Illustrated by Stephen Gilpin
For ages 7 to 9
Scholastic, 2010, 978-0-545-11681-7
Felix the brown recluse spider lives in a philharmonic hall with his mother Edith and his two sisters. Felix is a devotee of music and greatly admires the Maestro who always stays in the theatre after a performance is over to practice his conducting. Felix and his sisters have always been told that the most important rule to remember is to “never, ever reveal yourself to human beings,” and they always do their best to follow this rule. They know all too well that humans hate spiders, especially species that are venomous, which Felix and his kind are.
Then one evening Felix makes the mistake of letting the Maestro see him. The Maestro hits Felix with his baton, and then he passes out. Though the Maestro is not dead, he has seen Felix, and everyone knows what is going to happen next. Exterminators will be hired to rid the music hall of spiders. Felix and his family are going to have to move.
Poor Felix feels very bad about what has happened, because he never meant to cause so much trouble. At the same time, he is rather annoyed at the unfairness of his situation. It is not his fault that he was born a brown recluse spider. It is not his fault that he has highly poisonous venom that can kill people. It is not fair that he has to hide himself because of who he is. He isn’t just a venomous spider, he is also a kind fellow who loves music.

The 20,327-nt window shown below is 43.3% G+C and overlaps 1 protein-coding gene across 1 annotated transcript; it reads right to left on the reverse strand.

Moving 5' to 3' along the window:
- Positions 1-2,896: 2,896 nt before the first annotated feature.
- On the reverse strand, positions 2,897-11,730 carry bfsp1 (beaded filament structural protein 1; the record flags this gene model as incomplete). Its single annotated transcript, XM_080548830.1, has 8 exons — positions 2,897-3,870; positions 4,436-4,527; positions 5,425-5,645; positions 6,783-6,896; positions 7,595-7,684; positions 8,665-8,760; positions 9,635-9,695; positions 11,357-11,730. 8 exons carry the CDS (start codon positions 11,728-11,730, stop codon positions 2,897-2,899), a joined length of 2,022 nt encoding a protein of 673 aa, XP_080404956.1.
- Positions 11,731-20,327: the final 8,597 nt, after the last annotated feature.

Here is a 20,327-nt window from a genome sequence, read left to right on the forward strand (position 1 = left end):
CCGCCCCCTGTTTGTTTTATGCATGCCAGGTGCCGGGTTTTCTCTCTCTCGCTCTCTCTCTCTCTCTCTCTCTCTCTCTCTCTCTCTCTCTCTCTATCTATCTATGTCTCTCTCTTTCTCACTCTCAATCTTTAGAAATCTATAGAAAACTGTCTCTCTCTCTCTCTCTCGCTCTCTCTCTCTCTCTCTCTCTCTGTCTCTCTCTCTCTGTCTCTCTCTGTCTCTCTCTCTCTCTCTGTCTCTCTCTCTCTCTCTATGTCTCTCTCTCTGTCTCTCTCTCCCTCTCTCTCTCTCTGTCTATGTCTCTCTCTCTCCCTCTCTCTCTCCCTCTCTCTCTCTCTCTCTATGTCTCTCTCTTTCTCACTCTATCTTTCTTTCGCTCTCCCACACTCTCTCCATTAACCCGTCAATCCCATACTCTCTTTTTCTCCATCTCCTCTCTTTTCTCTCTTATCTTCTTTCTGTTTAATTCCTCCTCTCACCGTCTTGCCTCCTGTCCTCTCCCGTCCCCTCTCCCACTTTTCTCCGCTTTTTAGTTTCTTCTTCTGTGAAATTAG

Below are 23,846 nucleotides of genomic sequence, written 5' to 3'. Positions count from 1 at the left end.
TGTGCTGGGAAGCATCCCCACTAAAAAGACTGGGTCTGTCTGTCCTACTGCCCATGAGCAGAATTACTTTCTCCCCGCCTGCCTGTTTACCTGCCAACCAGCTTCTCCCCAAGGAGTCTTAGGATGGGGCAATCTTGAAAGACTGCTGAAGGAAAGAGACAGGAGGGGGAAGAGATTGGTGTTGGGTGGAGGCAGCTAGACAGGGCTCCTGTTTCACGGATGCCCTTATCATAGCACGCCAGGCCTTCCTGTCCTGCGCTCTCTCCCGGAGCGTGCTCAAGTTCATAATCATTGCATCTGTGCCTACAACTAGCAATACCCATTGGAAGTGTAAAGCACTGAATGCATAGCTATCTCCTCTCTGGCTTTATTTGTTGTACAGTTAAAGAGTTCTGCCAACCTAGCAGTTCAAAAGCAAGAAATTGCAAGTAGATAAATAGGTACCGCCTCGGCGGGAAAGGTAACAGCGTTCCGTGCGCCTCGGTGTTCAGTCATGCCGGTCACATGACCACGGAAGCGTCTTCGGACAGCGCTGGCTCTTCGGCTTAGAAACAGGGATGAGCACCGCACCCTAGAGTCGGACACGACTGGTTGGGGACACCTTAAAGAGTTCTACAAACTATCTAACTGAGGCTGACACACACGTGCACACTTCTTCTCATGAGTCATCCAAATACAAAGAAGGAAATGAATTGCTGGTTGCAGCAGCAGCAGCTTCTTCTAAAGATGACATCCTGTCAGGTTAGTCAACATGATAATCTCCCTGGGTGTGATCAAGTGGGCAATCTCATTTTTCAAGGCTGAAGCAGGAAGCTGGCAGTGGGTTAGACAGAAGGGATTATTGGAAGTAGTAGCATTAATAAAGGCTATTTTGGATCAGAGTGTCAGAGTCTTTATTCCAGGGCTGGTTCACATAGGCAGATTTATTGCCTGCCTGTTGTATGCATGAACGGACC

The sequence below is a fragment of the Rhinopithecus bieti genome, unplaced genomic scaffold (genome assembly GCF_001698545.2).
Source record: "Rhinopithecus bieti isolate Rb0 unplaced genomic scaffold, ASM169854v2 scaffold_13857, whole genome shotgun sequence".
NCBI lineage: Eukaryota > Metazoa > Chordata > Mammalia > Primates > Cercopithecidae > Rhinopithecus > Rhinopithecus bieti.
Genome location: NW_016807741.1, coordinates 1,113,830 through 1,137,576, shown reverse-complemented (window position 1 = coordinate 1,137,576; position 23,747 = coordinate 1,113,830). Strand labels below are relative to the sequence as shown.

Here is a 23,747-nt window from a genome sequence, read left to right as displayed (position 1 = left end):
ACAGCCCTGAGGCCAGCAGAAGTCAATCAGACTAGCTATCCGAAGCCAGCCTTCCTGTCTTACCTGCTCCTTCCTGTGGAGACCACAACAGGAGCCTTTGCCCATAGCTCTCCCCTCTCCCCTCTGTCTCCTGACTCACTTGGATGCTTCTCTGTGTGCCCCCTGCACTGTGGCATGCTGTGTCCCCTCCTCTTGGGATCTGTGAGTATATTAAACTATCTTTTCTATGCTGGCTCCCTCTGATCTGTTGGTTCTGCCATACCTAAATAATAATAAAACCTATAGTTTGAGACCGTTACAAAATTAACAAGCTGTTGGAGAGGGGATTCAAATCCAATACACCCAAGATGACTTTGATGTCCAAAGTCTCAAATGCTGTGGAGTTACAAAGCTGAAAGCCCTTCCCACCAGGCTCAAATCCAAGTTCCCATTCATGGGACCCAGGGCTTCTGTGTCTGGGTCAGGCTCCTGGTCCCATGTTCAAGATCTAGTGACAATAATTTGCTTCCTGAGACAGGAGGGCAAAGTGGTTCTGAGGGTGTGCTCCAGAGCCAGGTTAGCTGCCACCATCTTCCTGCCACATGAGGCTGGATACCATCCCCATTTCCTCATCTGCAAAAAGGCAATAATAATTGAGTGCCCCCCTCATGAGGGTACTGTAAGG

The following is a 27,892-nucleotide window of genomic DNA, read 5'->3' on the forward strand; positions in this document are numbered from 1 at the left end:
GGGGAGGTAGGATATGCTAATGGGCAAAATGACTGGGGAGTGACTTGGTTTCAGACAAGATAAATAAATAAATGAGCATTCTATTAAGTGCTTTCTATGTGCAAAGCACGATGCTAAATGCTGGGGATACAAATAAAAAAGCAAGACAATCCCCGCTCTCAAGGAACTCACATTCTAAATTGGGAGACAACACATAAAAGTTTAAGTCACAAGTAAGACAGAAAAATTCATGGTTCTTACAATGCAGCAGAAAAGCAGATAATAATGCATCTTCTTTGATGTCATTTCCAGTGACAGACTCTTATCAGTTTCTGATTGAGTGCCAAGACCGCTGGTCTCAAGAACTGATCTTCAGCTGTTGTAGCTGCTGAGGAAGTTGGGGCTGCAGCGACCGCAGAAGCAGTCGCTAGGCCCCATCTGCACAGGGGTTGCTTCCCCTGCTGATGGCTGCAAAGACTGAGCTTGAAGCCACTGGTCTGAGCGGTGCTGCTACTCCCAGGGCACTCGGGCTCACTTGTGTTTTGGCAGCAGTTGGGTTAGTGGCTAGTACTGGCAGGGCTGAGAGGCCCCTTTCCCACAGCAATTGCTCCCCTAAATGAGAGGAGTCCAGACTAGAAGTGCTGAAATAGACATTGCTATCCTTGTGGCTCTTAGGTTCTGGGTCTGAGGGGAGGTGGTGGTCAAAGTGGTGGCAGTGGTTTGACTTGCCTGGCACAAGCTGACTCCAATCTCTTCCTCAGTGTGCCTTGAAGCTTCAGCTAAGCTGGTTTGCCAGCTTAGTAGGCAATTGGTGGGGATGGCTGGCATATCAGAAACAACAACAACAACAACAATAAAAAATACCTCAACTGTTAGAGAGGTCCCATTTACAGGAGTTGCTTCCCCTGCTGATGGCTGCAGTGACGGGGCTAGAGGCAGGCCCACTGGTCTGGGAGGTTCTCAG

Felix and his family are lucky enough to have a cat friend, Fatty, who carries them to a dusty antique shop specializing in maritime “treasures.” The shop is a perfect temporary stopping place for all of them, including Fatty, who will be able to hunt for mice. There are other spiders in residence who are unkind to Felix and his family, but the recluses are used to this sort of thing. They are not only feared by humans, they are also despised by other spiders as well. It is such an unfortunate situation, but it is one that they just have to put up with.
Then pirate spiders attack, and Felix and his family are presented with a new set of problems. Will they ever be able to have a safe, happy, and quiet life?
Many people are unfairly judged in this world because they are different in some way. In this book, young readers will see how this feels through the eyes of recluse spiders. Rather than hiding away, artistic Felix wants others to see him for who he is and not for what he is. Surely, this is what everyone wants.
With humor and sensitivity, Kathryn Lasky tells a story that explores big and meaningful themes from the point of view of very small animals. Her tale is a joy to read, and readers will be glad to know that this is the first book in a new series. Felix and his family will be back.